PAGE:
In Malaysia, the National Malaria Eradication Program was launched in 1967, followed by state-wide malaria control programs during the 1970s and 1980s. Consequently, great reductions in malaria prevalence were recorded, from 240,000 in 1961 to around 50,000/year during the 1980s [11,18]. The success of the eradication programs was also reflected in Sabah, East Malaysia where malaria notifications decreased sharply, from peak notifications of 33,153 and 15,877 during 1994–1995 for P. falciparum and P. vivax respectively to 605 and 628 respectively in 2011. Similarly notifications of P. malariae/P. knowlesi also fell from a peak of 614 in 1994 to <100/year in the late 1990s/early 2000s [6].

Although Malaysia has shown considerable success in the control of human malaria and is on target towards elimination of malaria by 2020 [19], notifications of suspected P. knowlesi cases have increased from 59 notifications in 2004 to 996 in 2013, an overall increase of over 16-fold [6]. According to the Malaysian Ministry of Health, P. knowlesi is the predominant species occurring in the country comprising 62% of the cases in 2013 [20]. It was suggested that the increase in number of P. knowlesi notification in Kudat maybe be due to high awareness of knowlesi infection among physicians and availability of better diagnostic tools to identify this malaria parasite [20]. In other words what is reported now represents the true infection rate as compared in the late 1990s and early 2000s when P. knowlesi cases were misdiagnosed as P. malariae. However, recent findings by Fornace et al. had demonstrated a clear link between land use change and P. knowlesi incidence, which strongly supports the idea that this is not just a problem of poor diagnosis/changing awareness, but a real epidemiological change [21].

The frontline vector control methods practiced in Malaysia under the malaria elimination programme are same as those used in several other endemic settings within the region i.e. the application of insecticides in houses either through use of Long Lasting Insecticide Treated Nets (LLINs) or Indoor Residual Spraying (IRS). However there is little evidence to support that this is effective against P. knowlesi vectors.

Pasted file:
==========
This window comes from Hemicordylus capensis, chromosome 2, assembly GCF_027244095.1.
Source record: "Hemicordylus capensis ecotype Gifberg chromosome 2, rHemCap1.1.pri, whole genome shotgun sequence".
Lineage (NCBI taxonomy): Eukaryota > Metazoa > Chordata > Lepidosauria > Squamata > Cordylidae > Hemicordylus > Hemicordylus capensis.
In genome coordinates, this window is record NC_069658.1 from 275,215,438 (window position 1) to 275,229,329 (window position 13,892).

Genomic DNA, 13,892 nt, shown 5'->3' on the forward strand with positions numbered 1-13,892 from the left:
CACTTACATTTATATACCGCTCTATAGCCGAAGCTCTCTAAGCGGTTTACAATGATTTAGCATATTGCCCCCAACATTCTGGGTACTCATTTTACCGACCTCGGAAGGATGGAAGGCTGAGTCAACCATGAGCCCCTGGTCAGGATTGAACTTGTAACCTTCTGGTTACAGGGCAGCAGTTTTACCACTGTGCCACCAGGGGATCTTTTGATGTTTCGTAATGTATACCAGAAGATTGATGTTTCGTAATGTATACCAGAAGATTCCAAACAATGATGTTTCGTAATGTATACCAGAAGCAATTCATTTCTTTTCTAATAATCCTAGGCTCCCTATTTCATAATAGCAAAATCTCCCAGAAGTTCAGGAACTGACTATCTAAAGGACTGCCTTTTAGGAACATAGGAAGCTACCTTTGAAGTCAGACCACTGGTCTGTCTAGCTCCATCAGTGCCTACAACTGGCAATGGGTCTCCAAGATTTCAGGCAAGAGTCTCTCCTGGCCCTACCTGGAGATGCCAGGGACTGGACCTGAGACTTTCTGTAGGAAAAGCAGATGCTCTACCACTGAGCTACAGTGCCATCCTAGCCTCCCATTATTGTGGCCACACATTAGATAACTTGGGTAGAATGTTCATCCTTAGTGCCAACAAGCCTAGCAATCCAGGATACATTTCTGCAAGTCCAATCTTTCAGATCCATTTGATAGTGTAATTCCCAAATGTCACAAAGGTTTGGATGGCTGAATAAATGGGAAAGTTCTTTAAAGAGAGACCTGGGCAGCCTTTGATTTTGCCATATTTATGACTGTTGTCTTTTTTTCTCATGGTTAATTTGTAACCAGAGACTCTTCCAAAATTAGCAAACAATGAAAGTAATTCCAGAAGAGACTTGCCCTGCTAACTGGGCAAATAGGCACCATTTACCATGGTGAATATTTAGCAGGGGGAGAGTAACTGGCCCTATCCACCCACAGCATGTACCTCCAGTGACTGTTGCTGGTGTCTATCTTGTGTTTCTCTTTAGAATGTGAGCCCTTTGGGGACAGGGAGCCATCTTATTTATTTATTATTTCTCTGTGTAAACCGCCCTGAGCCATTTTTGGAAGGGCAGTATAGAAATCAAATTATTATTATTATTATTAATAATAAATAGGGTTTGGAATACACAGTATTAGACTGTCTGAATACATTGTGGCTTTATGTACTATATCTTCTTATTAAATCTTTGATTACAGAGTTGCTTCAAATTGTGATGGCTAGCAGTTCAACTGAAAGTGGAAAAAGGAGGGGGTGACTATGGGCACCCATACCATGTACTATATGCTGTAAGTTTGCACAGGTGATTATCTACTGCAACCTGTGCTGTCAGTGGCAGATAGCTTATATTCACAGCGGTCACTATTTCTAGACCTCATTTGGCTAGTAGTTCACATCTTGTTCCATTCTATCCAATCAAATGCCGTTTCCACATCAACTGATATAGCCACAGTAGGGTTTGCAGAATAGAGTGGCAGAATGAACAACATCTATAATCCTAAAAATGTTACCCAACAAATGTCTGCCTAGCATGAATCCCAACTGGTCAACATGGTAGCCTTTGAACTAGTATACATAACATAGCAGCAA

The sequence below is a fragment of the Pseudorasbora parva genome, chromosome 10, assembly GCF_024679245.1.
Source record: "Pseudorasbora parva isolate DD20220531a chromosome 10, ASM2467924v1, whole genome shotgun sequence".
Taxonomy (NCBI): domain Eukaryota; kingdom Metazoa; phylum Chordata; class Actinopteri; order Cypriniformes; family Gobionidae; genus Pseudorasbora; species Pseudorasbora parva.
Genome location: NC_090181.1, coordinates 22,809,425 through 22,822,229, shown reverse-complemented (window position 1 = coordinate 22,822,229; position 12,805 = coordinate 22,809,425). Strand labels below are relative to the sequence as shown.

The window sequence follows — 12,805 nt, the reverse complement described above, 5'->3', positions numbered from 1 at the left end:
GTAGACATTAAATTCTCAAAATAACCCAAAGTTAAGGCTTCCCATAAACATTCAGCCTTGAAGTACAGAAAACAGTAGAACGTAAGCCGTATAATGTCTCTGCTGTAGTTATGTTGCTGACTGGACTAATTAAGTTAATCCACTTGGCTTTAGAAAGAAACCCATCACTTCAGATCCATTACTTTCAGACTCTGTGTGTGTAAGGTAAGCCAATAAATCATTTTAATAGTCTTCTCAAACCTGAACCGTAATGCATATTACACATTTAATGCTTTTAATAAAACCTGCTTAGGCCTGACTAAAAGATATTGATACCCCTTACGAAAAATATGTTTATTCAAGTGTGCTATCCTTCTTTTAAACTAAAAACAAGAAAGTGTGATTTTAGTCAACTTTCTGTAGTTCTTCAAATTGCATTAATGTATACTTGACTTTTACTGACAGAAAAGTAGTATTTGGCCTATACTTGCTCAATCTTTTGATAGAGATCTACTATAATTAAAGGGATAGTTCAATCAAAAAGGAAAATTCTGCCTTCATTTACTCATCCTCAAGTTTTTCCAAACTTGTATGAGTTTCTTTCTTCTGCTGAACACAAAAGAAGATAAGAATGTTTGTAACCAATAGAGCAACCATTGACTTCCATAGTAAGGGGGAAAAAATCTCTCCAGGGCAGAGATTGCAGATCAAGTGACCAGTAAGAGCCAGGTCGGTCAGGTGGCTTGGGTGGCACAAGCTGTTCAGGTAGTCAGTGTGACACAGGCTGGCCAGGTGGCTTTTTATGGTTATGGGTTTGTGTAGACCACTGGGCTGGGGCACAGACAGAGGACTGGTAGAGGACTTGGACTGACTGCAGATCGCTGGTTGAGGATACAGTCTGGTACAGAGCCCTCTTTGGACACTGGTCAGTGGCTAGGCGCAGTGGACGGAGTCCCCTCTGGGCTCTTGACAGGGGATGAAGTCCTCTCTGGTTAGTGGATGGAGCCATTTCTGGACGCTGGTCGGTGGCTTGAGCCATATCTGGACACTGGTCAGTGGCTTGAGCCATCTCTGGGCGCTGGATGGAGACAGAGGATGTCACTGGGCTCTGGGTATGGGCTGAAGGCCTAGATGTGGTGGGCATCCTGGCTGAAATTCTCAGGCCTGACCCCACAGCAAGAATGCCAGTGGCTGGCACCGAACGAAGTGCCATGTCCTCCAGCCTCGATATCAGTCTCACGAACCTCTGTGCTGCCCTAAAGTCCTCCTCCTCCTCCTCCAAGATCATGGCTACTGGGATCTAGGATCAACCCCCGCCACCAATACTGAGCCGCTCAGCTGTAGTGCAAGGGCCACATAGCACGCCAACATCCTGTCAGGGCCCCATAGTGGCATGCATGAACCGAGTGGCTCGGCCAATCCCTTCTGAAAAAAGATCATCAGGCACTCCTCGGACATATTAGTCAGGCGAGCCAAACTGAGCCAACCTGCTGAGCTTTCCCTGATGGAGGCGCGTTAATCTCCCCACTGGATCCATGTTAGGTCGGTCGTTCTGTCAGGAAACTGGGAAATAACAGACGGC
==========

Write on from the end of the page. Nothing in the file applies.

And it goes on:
Thus there is a need for more detailed entomological investigation to assess the relative importance of exposure to mosquito vectors at or away from home, and to design control measures accordingly. Our working hypothesis is that given An balabacensis is the primary vector, we would expect that infection risk is higher when they are present. Towards this end, a case-control entomological study was conducted to determine if P. knowlesi infection risk is linked to exposure to vectors in domestic and peri-domestic settings. Specific comparisons were included to test for differences in vector abundance, species composition, biting time and infection rate at case and control households. Further aims were to assess and characterize the biting behavior of P. knowlesi vectors near homes (time and place of biting e.g outdoors vs indoors), and to evaluate the potential for spread of other primate malarias in domestic settings. These findings will be useful for the control programme in designing vector control measures.

Methods

Selection of P. knowlesi cases for the study

The study was conducted in Kudat district which is located in the northeasternn tip of Sabah (6°53'14.35" N 116°49'25.10" E) and covers an area of approximately 1,300km2 with a population of 84,000 people of predominantly Rungus ethnicity (2010 National Census). The climate is tropical and the area is mainly coastal, with a maximum elevation of 250 metres above sea level. Forest cover is highly fragmented and substantial deforestation has occurred through conversion of forest to agricultural land [21, 22]. The majority of the population lives in small villages (mean population 160±15, S1 Table) and the main livelihood activities are small scale farming and plantation work.